I love my mother. But as a child growing up, I did whatever I could to gain her acceptance and love. I was the loudest, the brightest, the most animated, the teacher's pet. That's what I had to do. And if I failed to please her in one of these ways, the consequences were her disapproval, anger, resentment and bitterness.

And today, during that Christmas concert, I became my mother.

I cried all the way home while my husband told me what I needed to hear, the harsh truth: "You just want him to be the best. You are competitive. You want photographic/videographic evidence to prove to everyone what a great son he is and by consequence, what a great mother you are. It has to stop now. We don't know why he didn't want to participate. Maybe he has stage fright. You can't force him. He is not a performing monkey."

The remainder of the event, post sing-a-long, showed my son engaged with his friends, enjoying and participating in play. I just want him to belong, I keep telling myself.

But even that isn't good enough/wasn't good enough for me. I needed him to be the best. To be what I expected him to be. To live up to my standards. To be the "perfect child". He's only 3. What am I doing? What have I done?
I'm praying my husband's words were the intervention I needed. I need to break the chain here and perhaps by being aware and confessing my failure today as a mother, I might be headed in the right direction.

But please pray for me. I do not want my son to grow up constantly longing and searching for his mother's approval and love. I do not want to make him feel like a failure. I want him to know his mother loves him unconditionally and that she will not judge him, but accept and encourage his individuality.

Help. Mon, if you're reading this, I'm asking you especially.


Mon said...

NOOOOOOO! I just wrote a VERY long answer, I was disconnected from the 'net and it got lost!! arrrrrrrghhhh! Haven't the strength to get that out again. I'll be back.....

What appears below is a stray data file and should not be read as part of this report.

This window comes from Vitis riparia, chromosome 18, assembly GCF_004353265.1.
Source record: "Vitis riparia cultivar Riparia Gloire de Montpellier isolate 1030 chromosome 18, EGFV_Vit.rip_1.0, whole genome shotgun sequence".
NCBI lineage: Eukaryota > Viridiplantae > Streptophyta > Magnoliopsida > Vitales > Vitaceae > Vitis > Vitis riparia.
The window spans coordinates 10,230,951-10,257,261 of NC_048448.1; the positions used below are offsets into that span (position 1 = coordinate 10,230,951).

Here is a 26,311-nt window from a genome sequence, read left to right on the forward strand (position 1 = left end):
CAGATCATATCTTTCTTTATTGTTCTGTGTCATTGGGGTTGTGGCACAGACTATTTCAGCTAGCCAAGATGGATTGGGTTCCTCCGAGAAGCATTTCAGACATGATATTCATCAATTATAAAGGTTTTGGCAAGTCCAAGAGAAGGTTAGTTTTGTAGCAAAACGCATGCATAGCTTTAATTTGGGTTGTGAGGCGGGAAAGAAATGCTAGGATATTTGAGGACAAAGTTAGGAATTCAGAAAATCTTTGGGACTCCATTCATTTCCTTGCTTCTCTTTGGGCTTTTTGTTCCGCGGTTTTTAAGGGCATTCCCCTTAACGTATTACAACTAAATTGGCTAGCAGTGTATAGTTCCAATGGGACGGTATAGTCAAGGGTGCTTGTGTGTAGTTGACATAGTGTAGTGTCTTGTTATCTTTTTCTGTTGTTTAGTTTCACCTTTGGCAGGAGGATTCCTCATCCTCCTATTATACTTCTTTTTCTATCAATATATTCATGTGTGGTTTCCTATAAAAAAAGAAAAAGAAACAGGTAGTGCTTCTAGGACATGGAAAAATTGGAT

Mon said...

The quick version was - I agree with Ted.

SwedishJenn said...

DAMN THE INTERNET. If you feel like rewriting your very long answer, it would be very much appreciated :-). But I also appreciate and agree with your short version.

septembermom said...

I screw up all the time as a mom, and I've been doing it for almost 12 years. You really didn't screw up. You're human. I tend to want my kids to do things better than I did as a kid. I don't want them to have my same insecurities and nervousness. It turns out that often they do display those same tendencies. I think I voice my concerns too vehemently at times, and I wind up crying and feeling bad about it. We want all the best for our kids. It's tough to not want to make everything perfect for them. It's a constant battle for me. Sometimes I don't even realize that I'm doing it until later on. I'll continue to try and grow as a mom. It's a learning process.

Jenn, you're doing great with your son. Don't worry.

SwedishJenn said...

Thanks for the positive vibes septembermom and the sharing of your struggles. We somehow manage, whether through genetics or memory and sometimes whether we want to or not, to take the parenting "methods" of our parents into our relationships with our kids. Why do you think it's common to hear, "You sound just like your mother/You're becoming your mother/I will never be like my father"? Unless: We are mindful of the behaviours we wish to NOT repeat and recognize them when they rear their ugly heads. I would like to think that today I recognized a behaviour in myself that was undesirable. One that was inbred. One that I must and want to change to be a better mother. I wasn't clear in my post above but the crying actually began in the car before my husband said a word. I was holding it back throughout the school event. It didn't take long for me to recognize my horrible feelings and feel ashamed. I was so angry with myself. And yes, I too screw up, will screw up and have screwed up (evidence above). I will continue to screw up. But I want those screw-ups to be the smallest and most insignificant they can be. Am I dreaming?